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Trolling through the news, an article caught my attention. It stated, “When your best intentions go south, new research suggests that it wasn’t the devil that made you do it. It was your brain. Will power, the study found, is a finite resource, one that can be easily depleted.”

The article goes on:

“Our results suggest self-control can be diminished by use,” Hedgcock tells us. “People have a hard time resisting temptation after prior acts of self-control. This can negatively affect people’s ability to maintain attention, resist tempting snacks and resist purchasing on impulse.”

What we’re dealing with, in philosophico-anthropological terms, are the sensible appetites. Generically, we all have simple inclination toward sensible good and away from sensible evil (the concupiscible appetite) and an impulse to contend with anything that gets in our way, either by inhibiting the pursuit of a good or by presenting a positive threat (the irascible appetite). The specific passions of the first are love and hatred, joy and sadness, desire and aversion. The latter’s hope and despair, courage and fear, and anger.

Many people see a sharp division between reason and passion, the head and the heart. And it is understandable enough, most of us experience, with some degree of frequency, what St. Paul described with such precision in Romans 7. Basically, we do what we know we shouldn’t, and we don’t do what we know we should. But it is an unfortunate misconception to see the emotional life as something to be smothered with the pillow of reason. Nonbelievers often perceive Christianity as life’s great party-pooper, a termagant that threatens a slap across the mouth for the slightest peep from the emotions. Similarly, those in the Church often have the idea that true sanctity means waving bye-bye to the enjoyment of life’s good things, and learning to love things which are painful, boring, or painfully boring.

As a  rational   animal, man’s emotional life is regulated by reason, but not in the way we might think. The Christian ideal of the perfectly integrated person is not the unfeeling and unresponsive stoic. This would be one extreme, and an injustice to human nature. On the other hand, a life  ruled   by passion is equally inhuman—it reduces man to the level of a beast. In St. Thomas’s terminology, reason controls the appetites “politically” or “royally” rather than “despotically.”  The will­–man’s rational appetite–can either command or excite the sensible appetites toward a true and authentic good and resist the motions of the sensible appetites toward what is only meretricious. In other words, a properly ordered will (one that leads toward good things in good measure) following closely on the heels of right reason (one that perceives and presents to the will goods really perfective of the human person) goes a long way to putting the passions in their place (which is not, emphatically, squashed way down into a virtual black hole). All of the faculties and powers of man—reason, will, and appetites—ideally link arms and move in lockstep toward the Ultimate Good Himself.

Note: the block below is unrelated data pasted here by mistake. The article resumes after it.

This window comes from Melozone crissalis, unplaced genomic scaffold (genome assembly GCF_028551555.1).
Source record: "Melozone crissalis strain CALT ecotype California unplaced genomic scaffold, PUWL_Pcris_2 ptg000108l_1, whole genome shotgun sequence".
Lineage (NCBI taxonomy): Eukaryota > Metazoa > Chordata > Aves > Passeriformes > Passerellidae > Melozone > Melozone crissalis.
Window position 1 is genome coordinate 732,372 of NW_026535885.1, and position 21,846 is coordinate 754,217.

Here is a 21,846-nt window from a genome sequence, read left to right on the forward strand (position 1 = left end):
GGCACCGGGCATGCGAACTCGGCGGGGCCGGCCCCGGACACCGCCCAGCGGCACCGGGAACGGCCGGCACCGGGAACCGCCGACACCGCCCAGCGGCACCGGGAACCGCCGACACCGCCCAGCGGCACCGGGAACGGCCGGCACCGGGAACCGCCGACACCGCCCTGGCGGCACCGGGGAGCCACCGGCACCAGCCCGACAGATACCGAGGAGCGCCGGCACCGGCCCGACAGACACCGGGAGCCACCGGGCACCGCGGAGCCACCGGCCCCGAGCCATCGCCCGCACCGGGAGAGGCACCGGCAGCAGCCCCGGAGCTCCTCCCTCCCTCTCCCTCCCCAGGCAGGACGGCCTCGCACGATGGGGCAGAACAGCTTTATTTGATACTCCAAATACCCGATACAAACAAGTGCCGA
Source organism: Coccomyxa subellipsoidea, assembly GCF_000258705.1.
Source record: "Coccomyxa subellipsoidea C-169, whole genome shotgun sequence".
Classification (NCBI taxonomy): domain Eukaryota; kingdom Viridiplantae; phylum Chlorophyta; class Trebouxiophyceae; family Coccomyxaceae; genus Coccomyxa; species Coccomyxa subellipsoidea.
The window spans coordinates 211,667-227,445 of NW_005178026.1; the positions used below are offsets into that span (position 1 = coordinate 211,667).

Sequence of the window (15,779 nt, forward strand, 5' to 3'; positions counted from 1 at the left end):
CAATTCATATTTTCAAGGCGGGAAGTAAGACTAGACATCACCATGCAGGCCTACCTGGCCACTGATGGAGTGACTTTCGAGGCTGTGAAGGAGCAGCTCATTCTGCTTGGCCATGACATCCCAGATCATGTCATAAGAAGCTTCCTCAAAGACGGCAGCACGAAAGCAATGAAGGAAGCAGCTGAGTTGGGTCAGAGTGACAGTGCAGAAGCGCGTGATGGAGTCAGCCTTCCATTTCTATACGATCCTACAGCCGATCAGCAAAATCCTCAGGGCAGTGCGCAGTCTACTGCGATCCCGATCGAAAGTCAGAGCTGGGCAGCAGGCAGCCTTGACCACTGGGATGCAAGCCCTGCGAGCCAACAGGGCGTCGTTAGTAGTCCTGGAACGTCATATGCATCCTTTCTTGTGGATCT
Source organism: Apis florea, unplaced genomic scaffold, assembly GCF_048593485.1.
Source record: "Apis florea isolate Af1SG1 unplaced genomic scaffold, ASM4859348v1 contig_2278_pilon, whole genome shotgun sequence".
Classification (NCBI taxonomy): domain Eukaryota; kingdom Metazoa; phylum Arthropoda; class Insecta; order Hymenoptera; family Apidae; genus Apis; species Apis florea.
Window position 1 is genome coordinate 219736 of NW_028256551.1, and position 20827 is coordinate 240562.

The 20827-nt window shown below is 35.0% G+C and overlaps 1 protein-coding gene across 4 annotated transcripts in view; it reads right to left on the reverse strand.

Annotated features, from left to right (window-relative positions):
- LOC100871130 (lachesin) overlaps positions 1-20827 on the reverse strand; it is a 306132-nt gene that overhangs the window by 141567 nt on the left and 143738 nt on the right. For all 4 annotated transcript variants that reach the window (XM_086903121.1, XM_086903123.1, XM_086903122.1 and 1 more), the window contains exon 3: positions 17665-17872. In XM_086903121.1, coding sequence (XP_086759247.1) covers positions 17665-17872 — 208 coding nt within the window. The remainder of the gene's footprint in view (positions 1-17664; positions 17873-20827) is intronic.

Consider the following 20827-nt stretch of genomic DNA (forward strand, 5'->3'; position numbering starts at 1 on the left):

“Hedgcock suggests that when the well of self-control runs dry, the only way to fill it back up is with time. In other words, give yourself a break.” OK, it’s no surprise that when one is physically or mentally tired, or feeling just a bit of self-congratulation for passing up that second preprandial G&T, there tends to be a correlation to other acts of indulgence. But we can also note that virtue—a stable disposition to act well—can seep into the passions as well. Self-control is easier when a person is otherwise virtuous and in possession of an informed conscience.

Even the saint experiences passions, passions that become more purified and ordered, loving and hating, hoping for and fearing the right things.  So, to sum it up, it’s not about discipline, but about love. The good (and Godly) man lives­–and loves–well.

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